Carex capillaris

Tracheophyta MagnoliopsidaCyperaceaeCarexCarex capillaris

Ecology

A perennial herb of base-rich upland grasslands, particularly those flushed by calcareous springs, and moist limestone or mica-schist crags, slopes and ledges. Though it can tolerate some shading, it is generally found in open situations and short vegetation, often in species-rich communities. It is usually found at moderate or high altitudes, reaching 1035 m on Ben Lawers (Mid Perth), but it descends to sea level in N. Scotland.

Status

Native

World Distribution

Circumpolar Boreo-arctic Montane element.

© Pete Stroh

Broad Habitats

Calcareous grassland (includes lowland and montane types)

Light (Ellenberg): 9

Moisture (Ellenberg): 6

Reaction (Ellenberg): 8

Nitrogen (Ellenberg): 2

0

Salt Tolerance (Ellenberg): 0

January Mean Temperature (Celsius): 1.2

July Mean Temperature (Celsius): 11.9

Annual Precipitation (mm): 1636

Life form information

Height (cm): 40

Perennation - primary

Perennial

Life Form - primary

Hemicryptophyte

Woodiness

Herbaceous

Clonality - primary

Tussock-forming graminoid, may slowly spread

Count of 10km squares in Great Britain: 120

Count of 10km squares in Ireland: 0

Count of 10km squares in the Channel Isles: 0

Atlas Change Index: -0.35

Distribution information

JNCC Designations

NBNSYS0000002423

Scarce Atlas Account

Scarce Atlas Account: 

Carex capillaris L.

Hair sedge

 

This is a montane sedge growing in short herb-rich grassland, closed marshes with low vegetation, open hummocky marshes and flushes, and on steep rock faces and ledges. It is a strict calcicole, growing especially on limestone and calcareous mica-schists, but also on lime-rich dolerite, gneiss, greywackes, sandstones and blown shell sand, Substrates vary from dry to permanently wet, though usually with some lateral water movement. C. capillaris has a wide variety of associates, from species such as C. rupestris, Dryas octopetala, Festuca vivipara, Persicaria vivipara, Potentilla crantzii, Salix reticulata, Silene acaulis and Thymus polytrichus in dry habitats; to C. dioica, Carex pulicaris, C. viridula subsp. brachyrrhyncha, C. viridula subsp. oedocarpa, Juncus triglumis, Kobresia simpliciuscula, Saxifraga aizoides, Selaginella selaginoides, Thalictrum alpinum and Tofieldia pusilla in moist situations. Its altitudinal range is from almost sea level on the north Scottish coast to at least 1025 metres on Ben Lawers.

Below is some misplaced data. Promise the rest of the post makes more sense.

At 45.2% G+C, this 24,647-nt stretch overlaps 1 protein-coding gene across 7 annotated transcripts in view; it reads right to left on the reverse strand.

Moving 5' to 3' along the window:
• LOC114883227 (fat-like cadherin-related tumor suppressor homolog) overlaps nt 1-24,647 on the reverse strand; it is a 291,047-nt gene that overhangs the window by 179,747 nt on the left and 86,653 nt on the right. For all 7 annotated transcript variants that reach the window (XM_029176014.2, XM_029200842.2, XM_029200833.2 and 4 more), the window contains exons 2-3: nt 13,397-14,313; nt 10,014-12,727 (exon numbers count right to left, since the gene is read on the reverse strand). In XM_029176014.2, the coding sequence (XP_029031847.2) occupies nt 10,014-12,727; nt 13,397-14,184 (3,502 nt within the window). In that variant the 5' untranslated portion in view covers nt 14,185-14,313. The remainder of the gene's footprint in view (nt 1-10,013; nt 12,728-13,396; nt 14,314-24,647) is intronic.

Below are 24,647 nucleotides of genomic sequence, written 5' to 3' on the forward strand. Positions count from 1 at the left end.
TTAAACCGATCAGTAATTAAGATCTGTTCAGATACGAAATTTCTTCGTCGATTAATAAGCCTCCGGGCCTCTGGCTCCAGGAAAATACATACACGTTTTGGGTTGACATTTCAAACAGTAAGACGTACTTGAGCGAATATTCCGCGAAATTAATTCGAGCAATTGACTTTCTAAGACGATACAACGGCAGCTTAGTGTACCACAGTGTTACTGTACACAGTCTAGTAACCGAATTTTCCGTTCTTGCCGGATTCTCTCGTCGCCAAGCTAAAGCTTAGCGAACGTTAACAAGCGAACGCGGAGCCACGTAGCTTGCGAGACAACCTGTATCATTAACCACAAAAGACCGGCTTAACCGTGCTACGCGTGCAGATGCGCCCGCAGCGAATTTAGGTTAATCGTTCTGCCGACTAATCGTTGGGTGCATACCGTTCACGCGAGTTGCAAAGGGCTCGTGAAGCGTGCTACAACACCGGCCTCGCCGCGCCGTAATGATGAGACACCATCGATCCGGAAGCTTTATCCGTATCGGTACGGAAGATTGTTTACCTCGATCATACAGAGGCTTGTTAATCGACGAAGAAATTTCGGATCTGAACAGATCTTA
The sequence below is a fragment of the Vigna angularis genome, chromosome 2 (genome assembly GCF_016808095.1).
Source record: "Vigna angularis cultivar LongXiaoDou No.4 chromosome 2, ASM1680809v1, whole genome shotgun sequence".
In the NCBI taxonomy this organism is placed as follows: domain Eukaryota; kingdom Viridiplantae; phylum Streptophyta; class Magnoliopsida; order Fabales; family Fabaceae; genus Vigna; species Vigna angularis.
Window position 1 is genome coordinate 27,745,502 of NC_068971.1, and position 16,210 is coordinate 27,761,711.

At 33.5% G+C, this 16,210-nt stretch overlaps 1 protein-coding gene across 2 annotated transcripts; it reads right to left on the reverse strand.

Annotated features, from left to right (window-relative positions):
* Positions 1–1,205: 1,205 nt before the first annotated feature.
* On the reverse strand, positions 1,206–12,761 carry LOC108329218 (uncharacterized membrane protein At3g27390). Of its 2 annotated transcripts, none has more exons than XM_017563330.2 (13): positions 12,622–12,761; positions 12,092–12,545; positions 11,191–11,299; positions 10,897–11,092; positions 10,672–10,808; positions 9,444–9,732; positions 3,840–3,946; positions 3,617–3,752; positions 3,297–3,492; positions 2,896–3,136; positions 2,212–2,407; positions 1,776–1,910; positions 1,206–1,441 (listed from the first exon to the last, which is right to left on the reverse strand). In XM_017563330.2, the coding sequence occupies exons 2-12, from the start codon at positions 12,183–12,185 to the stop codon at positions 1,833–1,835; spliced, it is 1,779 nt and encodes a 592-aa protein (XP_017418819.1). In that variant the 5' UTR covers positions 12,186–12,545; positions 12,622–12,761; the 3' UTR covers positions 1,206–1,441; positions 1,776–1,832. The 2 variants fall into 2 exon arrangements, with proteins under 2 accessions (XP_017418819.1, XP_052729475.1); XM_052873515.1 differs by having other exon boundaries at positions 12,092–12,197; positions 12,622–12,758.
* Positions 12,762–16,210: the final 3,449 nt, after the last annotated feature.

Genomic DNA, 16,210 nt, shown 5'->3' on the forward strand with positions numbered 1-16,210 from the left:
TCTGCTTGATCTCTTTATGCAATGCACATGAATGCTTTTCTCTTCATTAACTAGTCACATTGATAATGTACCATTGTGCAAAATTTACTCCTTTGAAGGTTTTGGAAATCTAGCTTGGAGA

C. capillaris is a perennial species which spreads locally by short rhizomes. Little is known of its reproduction by seed.

While it can grow in very open boreal woodland, C. capillaris may have been favoured by the destruction of forest and scrub. Although intolerant of competition from taller plants, it grows well in short swards and withstands moderate grazing; but its restriction to steep rocks in some localities suggests that this sedge may succumb to heavy grazing. In common with many calcicoles, it is adversely affected by application of fertilisers in pasture improvement. Upper Teesdale has the only large populations south of the Highlands. It is probably still present in most Scottish 10 km squares for which only pre-1970 records are available.

This is a circumpolar arctic-alpine species, occurring at sea-level on tundras in the far north but confined to high mountains further south.

 

D. A. Ratcliffe

PLANTATT - Attributes of British and Irish plants. (.zip 1455KB) This dataset was compiled and published in 2004, and last updated in November 2008. Download includes an Excel spreadsheet of the attributes, and a PDF explaining the background and nomenclature. Note that the PDF version is the booklet as published, whereas the Excel spreadsheet incorporates subsequent corrections. A hardcopy can be purchased from the Centre for Ecology and Hydrology.

Atlas text references

Atlas (356c)
Hultén E, Fries M
1986.  Atlas of north European vascular plants north of the Tropic of Cancer. 3 vols.
Jermy AC, Chater AO, David RW
1982.  Sedges of the British Isles. Botanical Society of the British Isles Handbook no. 1, edn 2.
Stewart A, Pearman DA, Preston CD
1994.  Scarce plants in Britain.